• In order to support the creation of an operational baseline for system, and service activities, and to detect and document access control violations, servers should be configured with appropriate real-time OS/application logging turned on.
  • There should be a documented process for routine log monitoring and analysis.
  • The systems administrator should review the logging process for effectiveness on a semi-annual basis or at a more frequent interval appropriate for the system.
  • A log monitoring process should be done on an appropriate schedule.
  • Where capabilities exist, logging should include at least 2 weeks of relevant OS/application information. Typically, logging should include the following elements:
    • All authentication
    • Privilege escalation
    • User additions and deletions
    • Access control changes
    • Job schedule start-up
    • System integrity information
    • Log entries should be time and date stamped
  • Intentional logging of private information, such as passwords, etc., is prohibited.
  • Logging should be mirrored in real time and stored on another secure server.
  • To prevent and detect unauthorized programs from running, systems should be configured to restrict changes to start-up procedures.
  • There should be a documented change control process for systems configuration.
  • Risks should be mitigated by disabling all unused services.
  • Up-to-date anti-virus software and definitions should be used where available.
  • Servers should use a host firewall.
  • Where available, host-based intrusion prevention system software should be enabled.
    • Host-based intrusion prevention (HIPS) software should be employed on authentication servers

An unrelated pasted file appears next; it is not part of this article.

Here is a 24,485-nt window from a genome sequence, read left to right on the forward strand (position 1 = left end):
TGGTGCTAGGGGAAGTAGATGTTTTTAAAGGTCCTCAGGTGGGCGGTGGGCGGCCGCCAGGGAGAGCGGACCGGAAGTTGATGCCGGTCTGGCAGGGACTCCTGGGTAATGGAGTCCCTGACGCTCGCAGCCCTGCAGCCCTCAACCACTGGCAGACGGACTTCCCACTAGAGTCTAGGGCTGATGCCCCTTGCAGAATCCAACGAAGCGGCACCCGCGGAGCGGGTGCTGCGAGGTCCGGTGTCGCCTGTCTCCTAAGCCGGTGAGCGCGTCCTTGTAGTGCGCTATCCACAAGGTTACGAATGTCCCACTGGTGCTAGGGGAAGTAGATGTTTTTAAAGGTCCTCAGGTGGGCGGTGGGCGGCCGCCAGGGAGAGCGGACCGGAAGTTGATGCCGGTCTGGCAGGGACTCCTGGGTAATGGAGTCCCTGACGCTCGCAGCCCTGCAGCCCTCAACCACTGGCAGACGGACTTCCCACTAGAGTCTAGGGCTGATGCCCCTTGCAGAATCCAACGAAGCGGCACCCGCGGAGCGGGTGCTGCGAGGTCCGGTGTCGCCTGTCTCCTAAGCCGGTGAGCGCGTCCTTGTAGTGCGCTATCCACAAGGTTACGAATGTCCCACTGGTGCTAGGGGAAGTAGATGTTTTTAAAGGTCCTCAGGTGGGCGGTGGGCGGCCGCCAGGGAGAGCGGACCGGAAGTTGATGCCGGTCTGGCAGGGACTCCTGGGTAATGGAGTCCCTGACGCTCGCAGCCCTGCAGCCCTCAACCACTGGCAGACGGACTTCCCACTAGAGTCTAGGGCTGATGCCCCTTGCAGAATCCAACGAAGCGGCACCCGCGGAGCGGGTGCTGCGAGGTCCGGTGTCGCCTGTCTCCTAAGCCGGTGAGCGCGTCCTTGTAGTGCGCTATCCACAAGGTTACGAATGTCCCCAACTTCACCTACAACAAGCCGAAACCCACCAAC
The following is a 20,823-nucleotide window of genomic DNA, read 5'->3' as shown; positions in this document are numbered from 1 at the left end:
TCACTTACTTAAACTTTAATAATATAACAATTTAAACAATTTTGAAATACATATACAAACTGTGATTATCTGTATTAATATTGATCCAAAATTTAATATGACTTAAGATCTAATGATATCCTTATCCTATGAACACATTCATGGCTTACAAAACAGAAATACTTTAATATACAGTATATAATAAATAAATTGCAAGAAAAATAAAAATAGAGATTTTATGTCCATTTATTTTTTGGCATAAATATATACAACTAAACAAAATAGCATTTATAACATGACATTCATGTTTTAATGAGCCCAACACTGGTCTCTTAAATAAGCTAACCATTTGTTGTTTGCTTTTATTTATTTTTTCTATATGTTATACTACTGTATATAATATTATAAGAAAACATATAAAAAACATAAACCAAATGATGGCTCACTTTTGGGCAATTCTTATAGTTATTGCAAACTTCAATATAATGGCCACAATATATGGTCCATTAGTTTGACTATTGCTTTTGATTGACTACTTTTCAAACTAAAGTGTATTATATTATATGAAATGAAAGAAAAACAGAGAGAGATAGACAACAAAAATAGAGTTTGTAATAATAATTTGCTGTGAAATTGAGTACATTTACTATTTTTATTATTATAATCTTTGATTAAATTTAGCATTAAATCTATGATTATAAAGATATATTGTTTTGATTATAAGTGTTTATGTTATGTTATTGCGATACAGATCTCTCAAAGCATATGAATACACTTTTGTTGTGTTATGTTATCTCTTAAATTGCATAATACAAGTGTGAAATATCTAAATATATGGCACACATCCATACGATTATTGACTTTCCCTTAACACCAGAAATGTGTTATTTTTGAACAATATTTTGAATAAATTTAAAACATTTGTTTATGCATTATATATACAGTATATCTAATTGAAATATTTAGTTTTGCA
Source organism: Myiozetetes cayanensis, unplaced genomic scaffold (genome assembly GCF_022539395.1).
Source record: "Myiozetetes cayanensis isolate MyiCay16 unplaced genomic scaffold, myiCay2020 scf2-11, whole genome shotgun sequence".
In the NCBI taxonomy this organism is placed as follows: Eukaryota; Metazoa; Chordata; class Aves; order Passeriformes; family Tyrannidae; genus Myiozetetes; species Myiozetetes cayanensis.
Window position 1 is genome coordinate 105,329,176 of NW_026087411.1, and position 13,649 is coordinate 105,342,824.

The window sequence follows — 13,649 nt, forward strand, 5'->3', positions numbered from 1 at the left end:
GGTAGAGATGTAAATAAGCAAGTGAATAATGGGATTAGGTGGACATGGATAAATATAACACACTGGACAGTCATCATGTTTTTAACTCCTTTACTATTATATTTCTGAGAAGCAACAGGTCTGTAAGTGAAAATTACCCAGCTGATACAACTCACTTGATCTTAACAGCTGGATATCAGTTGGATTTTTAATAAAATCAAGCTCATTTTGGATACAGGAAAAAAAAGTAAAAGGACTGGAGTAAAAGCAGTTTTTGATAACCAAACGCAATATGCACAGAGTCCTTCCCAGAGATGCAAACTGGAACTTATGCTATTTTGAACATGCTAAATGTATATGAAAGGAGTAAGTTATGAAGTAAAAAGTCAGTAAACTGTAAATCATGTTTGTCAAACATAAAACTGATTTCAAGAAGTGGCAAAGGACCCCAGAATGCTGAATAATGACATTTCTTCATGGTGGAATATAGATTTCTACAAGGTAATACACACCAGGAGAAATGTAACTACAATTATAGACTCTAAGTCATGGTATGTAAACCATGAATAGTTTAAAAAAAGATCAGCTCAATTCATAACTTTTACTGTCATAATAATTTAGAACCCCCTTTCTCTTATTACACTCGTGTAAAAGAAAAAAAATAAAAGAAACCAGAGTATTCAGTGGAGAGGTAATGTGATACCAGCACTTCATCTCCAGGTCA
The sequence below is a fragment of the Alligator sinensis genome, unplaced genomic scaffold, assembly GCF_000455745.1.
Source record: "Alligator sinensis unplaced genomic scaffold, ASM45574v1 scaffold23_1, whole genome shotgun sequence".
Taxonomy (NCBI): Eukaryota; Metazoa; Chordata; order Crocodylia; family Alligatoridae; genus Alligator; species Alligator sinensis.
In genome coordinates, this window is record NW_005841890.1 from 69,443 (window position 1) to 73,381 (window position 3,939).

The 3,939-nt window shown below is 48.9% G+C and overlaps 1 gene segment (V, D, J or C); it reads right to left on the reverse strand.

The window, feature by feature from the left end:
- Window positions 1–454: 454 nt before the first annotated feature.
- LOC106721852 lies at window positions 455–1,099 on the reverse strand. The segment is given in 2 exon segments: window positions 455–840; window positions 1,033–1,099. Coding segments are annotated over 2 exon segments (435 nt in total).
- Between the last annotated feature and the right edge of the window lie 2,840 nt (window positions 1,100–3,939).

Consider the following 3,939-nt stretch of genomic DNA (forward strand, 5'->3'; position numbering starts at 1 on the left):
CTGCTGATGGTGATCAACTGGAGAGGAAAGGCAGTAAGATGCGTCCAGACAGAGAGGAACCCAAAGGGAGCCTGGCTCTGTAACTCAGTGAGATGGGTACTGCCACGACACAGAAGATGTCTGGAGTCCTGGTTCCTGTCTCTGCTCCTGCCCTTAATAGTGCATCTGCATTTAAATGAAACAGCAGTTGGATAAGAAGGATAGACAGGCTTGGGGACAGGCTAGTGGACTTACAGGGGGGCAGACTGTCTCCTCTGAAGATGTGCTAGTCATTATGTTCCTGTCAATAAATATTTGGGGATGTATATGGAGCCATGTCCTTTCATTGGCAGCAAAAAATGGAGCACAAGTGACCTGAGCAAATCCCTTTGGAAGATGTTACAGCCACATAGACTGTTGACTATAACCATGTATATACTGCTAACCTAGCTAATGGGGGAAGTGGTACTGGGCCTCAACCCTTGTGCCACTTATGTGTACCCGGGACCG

• A list of recommended host-based intrusion prevention software may be found at Technical Resources
  • Hardware-based system integrity control should be enabled where available.
  • A pre-production configuration or vulnerability assessment should be performed on all servers or services prior to moving them to production.
  • Servers should be scanned using an ISO-approved vulnerability scanner before being moved to production, after being moved to production, and ISO-specified periods thereafter.
  • ITS is authorized to perform vulnerability scanning on any server on the network.
    • Explicit blacklisting or permanent whitelisting of the ITS vulnerability scanner is prohibited.
  • A systems/server administrator is authorized to perform scans when approved by the system owner or ITS.
    • The systems/server administrator will inform ITS of upcoming scans.
  • In order to facilitate effective investigations, a copy of the configuration and/or vulnerability assessment reports done at configuration time should be retained and provided to the Information Security Office on request.